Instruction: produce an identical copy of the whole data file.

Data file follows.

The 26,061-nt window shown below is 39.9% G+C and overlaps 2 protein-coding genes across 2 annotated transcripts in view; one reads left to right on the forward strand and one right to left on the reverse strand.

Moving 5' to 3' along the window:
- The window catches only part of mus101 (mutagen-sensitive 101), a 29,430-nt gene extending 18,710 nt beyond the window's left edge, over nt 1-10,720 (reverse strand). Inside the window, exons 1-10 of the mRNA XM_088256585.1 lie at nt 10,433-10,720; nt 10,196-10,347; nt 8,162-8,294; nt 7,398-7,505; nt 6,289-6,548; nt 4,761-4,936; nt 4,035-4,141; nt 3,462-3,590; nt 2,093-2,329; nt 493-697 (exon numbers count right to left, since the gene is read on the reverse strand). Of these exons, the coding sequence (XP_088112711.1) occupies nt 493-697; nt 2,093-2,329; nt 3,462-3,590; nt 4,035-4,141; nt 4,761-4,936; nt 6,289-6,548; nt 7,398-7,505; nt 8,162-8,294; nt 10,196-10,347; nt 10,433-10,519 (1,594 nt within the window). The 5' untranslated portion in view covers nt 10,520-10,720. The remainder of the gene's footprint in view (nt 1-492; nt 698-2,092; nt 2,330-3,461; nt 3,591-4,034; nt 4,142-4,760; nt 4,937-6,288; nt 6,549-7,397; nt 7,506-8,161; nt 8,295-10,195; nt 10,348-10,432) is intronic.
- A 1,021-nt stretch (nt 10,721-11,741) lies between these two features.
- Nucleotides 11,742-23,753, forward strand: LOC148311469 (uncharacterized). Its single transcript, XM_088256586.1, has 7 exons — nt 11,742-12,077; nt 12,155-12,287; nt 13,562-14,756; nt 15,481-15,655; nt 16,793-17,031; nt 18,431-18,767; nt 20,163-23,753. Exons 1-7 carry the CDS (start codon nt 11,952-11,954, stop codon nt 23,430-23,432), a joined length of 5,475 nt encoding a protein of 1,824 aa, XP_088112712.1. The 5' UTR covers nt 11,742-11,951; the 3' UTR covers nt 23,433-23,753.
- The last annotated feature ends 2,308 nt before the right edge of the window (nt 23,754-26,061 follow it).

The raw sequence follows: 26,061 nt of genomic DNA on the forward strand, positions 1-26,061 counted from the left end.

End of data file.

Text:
The 26,061-nt window shown below is 39.9% G+C and overlaps 2 protein-coding genes across 2 annotated transcripts in view; one reads left to right on the forward strand and one right to left on the reverse strand.

Moving 5' to 3' along the window:
- The window catches only part of mus101 (mutagen-sensitive 101), a 29,430-nt gene extending 18,710 nt beyond the window's left edge, over nt 1-10,720 (reverse strand). Inside the window, exons 1-10 of the mRNA XM_088256585.1 lie at nt 10,433-10,720; nt 10,196-10,347; nt 8,162-8,294; nt 7,398-7,505; nt 6,289-6,548; nt 4,761-4,936; nt 4,035-4,141; nt 3,462-3,590; nt 2,093-2,329; nt 493-697 (exon numbers count right to left, since the gene is read on the reverse strand). Of these exons, the coding sequence (XP_088112711.1) occupies nt 493-697; nt 2,093-2,329; nt 3,462-3,590; nt 4,035-4,141; nt 4,761-4,936; nt 6,289-6,548; nt 7,398-7,505; nt 8,162-8,294; nt 10,196-10,347; nt 10,433-10,519 (1,594 nt within the window). The 5' untranslated portion in view covers nt 10,520-10,720. The remainder of the gene's footprint in view (nt 1-492; nt 698-2,092; nt 2,330-3,461; nt 3,591-4,034; nt 4,142-4,760; nt 4,937-6,288; nt 6,549-7,397; nt 7,506-8,161; nt 8,295-10,195; nt 10,348-10,432) is intronic.
- A 1,021-nt stretch (nt 10,721-11,741) lies between these two features.
- Nucleotides 11,742-23,753, forward strand: LOC148311469 (uncharacterized). Its single transcript, XM_088256586.1, has 7 exons — nt 11,742-12,077; nt 12,155-12,287; nt 13,562-14,756; nt 15,481-15,655; nt 16,793-17,031; nt 18,431-18,767; nt 20,163-23,753. Exons 1-7 carry the CDS (start codon nt 11,952-11,954, stop codon nt 23,430-23,432), a joined length of 5,475 nt encoding a protein of 1,824 aa, XP_088112712.1. The 5' UTR covers nt 11,742-11,951; the 3' UTR covers nt 23,433-23,753.
- The last annotated feature ends 2,308 nt before the right edge of the window (nt 23,754-26,061 follow it).

The raw sequence follows: 26,061 nt of genomic DNA on the forward strand, positions 1-26,061 counted from the left end.